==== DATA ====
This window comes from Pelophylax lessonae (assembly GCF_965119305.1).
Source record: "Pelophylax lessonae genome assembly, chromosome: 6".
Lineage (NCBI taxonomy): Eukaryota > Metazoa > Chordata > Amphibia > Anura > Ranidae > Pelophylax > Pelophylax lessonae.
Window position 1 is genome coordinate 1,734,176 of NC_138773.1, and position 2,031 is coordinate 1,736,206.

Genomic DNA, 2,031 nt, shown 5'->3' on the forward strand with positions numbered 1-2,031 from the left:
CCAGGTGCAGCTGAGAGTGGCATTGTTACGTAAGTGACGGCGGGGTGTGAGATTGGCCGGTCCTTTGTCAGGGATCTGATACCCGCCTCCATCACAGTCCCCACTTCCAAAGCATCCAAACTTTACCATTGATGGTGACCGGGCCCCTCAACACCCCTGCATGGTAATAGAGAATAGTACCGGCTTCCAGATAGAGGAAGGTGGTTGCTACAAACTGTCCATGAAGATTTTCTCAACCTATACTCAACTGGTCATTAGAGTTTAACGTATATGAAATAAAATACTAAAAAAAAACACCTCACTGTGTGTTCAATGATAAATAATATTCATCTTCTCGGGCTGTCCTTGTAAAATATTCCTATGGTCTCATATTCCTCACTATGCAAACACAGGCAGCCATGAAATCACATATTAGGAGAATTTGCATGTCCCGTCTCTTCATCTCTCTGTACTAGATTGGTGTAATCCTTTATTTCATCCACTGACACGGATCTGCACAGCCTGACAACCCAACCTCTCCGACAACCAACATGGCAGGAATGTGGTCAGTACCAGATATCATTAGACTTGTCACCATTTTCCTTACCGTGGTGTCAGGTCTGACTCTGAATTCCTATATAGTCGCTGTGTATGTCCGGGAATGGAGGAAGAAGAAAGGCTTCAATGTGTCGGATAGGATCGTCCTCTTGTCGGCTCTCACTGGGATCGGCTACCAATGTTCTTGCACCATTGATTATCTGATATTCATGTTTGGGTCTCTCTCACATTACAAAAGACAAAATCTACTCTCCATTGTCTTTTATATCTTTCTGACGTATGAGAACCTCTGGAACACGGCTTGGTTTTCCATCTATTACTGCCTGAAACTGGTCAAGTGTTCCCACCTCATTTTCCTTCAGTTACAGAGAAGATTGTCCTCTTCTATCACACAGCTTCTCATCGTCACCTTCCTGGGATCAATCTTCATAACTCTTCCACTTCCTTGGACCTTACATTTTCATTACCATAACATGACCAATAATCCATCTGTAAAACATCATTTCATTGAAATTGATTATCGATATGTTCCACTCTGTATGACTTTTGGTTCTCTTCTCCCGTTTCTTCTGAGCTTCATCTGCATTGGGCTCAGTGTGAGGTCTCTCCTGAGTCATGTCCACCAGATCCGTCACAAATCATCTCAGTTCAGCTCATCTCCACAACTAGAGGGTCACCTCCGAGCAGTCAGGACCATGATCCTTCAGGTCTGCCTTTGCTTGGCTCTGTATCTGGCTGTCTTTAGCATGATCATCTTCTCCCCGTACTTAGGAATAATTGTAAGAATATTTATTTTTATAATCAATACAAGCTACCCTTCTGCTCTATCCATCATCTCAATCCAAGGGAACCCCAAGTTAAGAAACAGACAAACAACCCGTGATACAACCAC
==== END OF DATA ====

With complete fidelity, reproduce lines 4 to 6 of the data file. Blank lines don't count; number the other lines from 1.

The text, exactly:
Window position 1 is genome coordinate 1,734,176 of NC_138773.1, and position 2,031 is coordinate 1,736,206.

Genomic DNA, 2,031 nt, shown 5'->3' on the forward strand with positions numbered 1-2,031 from the left:
CCAGGTGCAGCTGAGAGTGGCATTGTTACGTAAGTGACGGCGGGGTGTGAGATTGGCCGGTCCTTTGTCAGGGATCTGATACCCGCCTCCATCACAGTCCCCACTTCCAAAGCATCCAAACTTTACCATTGATGGTGACCGGGCCCCTCAACACCCCTGCATGGTAATAGAGAATAGTACCGGCTTCCAGATAGAGGAAGGTGGTTGCTACAAACTGTCCATGAAGATTTTCTCAACCTATACTCAACTGGTCATTAGAGTTTAACGTATATGAAATAAAATACTAAAAAAAAACACCTCACTGTGTGTTCAATGATAAATAATATTCATCTTCTCGGGCTGTCCTTGTAAAATATTCCTATGGTCTCATATTCCTCACTATGCAAACACAGGCAGCCATGAAATCACATATTAGGAGAATTTGCATGTCCCGTCTCTTCATCTCTCTGTACTAGATTGGTGTAATCCTTTATTTCATCCACTGACACGGATCTGCACAGCCTGACAACCCAACCTCTCCGACAACCAACATGGCAGGAATGTGGTCAGTACCAGATATCATTAGACTTGTCACCATTTTCCTTACCGTGGTGTCAGGTCTGACTCTGAATTCCTATATAGTCGCTGTGTATGTCCGGGAATGGAGGAAGAAGAAAGGCTTCAATGTGTCGGATAGGATCGTCCTCTTGTCGGCTCTCACTGGGATCGGCTACCAATGTTCTTGCACCATTGATTATCTGATATTCATGTTTGGGTCTCTCTCACATTACAAAAGACAAAATCTACTCTCCATTGTCTTTTATATCTTTCTGACGTATGAGAACCTCTGGAACACGGCTTGGTTTTCCATCTATTACTGCCTGAAACTGGTCAAGTGTTCCCACCTCATTTTCCTTCAGTTACAGAGAAGATTGTCCTCTTCTATCACACAGCTTCTCATCGTCACCTTCCTGGGATCAATCTTCATAACTCTTCCACTTCCTTGGACCTTACATTTTCATTACCATAACATGACCAATAATCCATCTGTAAAACATCATTTCATTGAAATTGATTATCGATATGTTCCACTCTGTATGACTTTTGGTTCTCTTCTCCCGTTTCTTCTGAGCTTCATCTGCATTGGGCTCAGTGTGAGGTCTCTCCTGAGTCATGTCCACCAGATCCGTCACAAATCATCTCAGTTCAGCTCATCTCCACAACTAGAGGGTCACCTCCGAGCAGTCAGGACCATGATCCTTCAGGTCTGCCTTTGCTTGGCTCTGTATCTGGCTGTCTTTAGCATGATCATCTTCTCCCCGTACTTAGGAATAATTGTAAGAATATTTATTTTTATAATCAATACAAGCTACCCTTCTGCTCTATCCATCATCTCAATCCAAGGGAACCCCAAGTTAAGAAACAGACAAACAACCCGTGATACAACCAC